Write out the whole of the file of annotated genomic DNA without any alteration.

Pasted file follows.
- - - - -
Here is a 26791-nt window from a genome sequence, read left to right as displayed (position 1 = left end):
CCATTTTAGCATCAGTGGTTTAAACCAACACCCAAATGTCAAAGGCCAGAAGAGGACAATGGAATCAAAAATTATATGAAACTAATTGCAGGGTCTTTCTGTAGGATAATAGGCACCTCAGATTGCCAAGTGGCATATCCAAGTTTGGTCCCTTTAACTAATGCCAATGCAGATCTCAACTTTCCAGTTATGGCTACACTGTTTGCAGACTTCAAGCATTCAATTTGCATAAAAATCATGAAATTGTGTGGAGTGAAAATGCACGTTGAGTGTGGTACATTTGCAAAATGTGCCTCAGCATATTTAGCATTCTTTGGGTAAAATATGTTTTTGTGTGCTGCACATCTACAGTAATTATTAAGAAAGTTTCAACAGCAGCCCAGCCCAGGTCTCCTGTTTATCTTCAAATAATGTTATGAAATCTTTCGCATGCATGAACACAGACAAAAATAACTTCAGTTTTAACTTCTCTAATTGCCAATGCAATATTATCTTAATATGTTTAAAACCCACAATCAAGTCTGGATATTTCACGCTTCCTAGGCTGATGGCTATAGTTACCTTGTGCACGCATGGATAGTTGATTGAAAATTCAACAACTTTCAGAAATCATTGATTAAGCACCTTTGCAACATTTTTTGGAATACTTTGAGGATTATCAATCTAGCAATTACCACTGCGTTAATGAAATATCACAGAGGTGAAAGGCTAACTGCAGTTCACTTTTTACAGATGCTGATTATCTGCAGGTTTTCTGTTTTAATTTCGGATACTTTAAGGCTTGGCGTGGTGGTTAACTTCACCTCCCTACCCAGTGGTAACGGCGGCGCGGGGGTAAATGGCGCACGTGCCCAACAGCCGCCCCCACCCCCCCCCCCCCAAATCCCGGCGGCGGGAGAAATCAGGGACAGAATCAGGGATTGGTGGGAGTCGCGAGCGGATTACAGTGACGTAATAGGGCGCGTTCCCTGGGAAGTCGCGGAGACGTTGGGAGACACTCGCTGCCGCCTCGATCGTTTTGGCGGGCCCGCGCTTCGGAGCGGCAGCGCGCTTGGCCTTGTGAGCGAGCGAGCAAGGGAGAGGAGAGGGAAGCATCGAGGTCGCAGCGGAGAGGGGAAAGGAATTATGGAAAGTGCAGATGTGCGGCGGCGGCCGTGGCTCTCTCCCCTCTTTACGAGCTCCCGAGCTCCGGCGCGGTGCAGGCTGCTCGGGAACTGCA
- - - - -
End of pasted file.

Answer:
Here is a 26791-nt window from a genome sequence, read left to right as displayed (position 1 = left end):
CCATTTTAGCATCAGTGGTTTAAACCAACACCCAAATGTCAAAGGCCAGAAGAGGACAATGGAATCAAAAATTATATGAAACTAATTGCAGGGTCTTTCTGTAGGATAATAGGCACCTCAGATTGCCAAGTGGCATATCCAAGTTTGGTCCCTTTAACTAATGCCAATGCAGATCTCAACTTTCCAGTTATGGCTACACTGTTTGCAGACTTCAAGCATTCAATTTGCATAAAAATCATGAAATTGTGTGGAGTGAAAATGCACGTTGAGTGTGGTACATTTGCAAAATGTGCCTCAGCATATTTAGCATTCTTTGGGTAAAATATGTTTTTGTGTGCTGCACATCTACAGTAATTATTAAGAAAGTTTCAACAGCAGCCCAGCCCAGGTCTCCTGTTTATCTTCAAATAATGTTATGAAATCTTTCGCATGCATGAACACAGACAAAAATAACTTCAGTTTTAACTTCTCTAATTGCCAATGCAATATTATCTTAATATGTTTAAAACCCACAATCAAGTCTGGATATTTCACGCTTCCTAGGCTGATGGCTATAGTTACCTTGTGCACGCATGGATAGTTGATTGAAAATTCAACAACTTTCAGAAATCATTGATTAAGCACCTTTGCAACATTTTTTGGAATACTTTGAGGATTATCAATCTAGCAATTACCACTGCGTTAATGAAATATCACAGAGGTGAAAGGCTAACTGCAGTTCACTTTTTACAGATGCTGATTATCTGCAGGTTTTCTGTTTTAATTTCGGATACTTTAAGGCTTGGCGTGGTGGTTAACTTCACCTCCCTACCCAGTGGTAACGGCGGCGCGGGGGTAAATGGCGCACGTGCCCAACAGCCGCCCCCACCCCCCCCCCCCCAAATCCCGGCGGCGGGAGAAATCAGGGACAGAATCAGGGATTGGTGGGAGTCGCGAGCGGATTACAGTGACGTAATAGGGCGCGTTCCCTGGGAAGTCGCGGAGACGTTGGGAGACACTCGCTGCCGCCTCGATCGTTTTGGCGGGCCCGCGCTTCGGAGCGGCAGCGCGCTTGGCCTTGTGAGCGAGCGAGCAAGGGAGAGGAGAGGGAAGCATCGAGGTCGCAGCGGAGAGGGGAAAGGAATTATGGAAAGTGCAGATGTGCGGCGGCGGCCGTGGCTCTCTCCCCTCTTTACGAGCTCCCGAGCTCCGGCGCGGTGCAGGCTGCTCGGGAACTGCA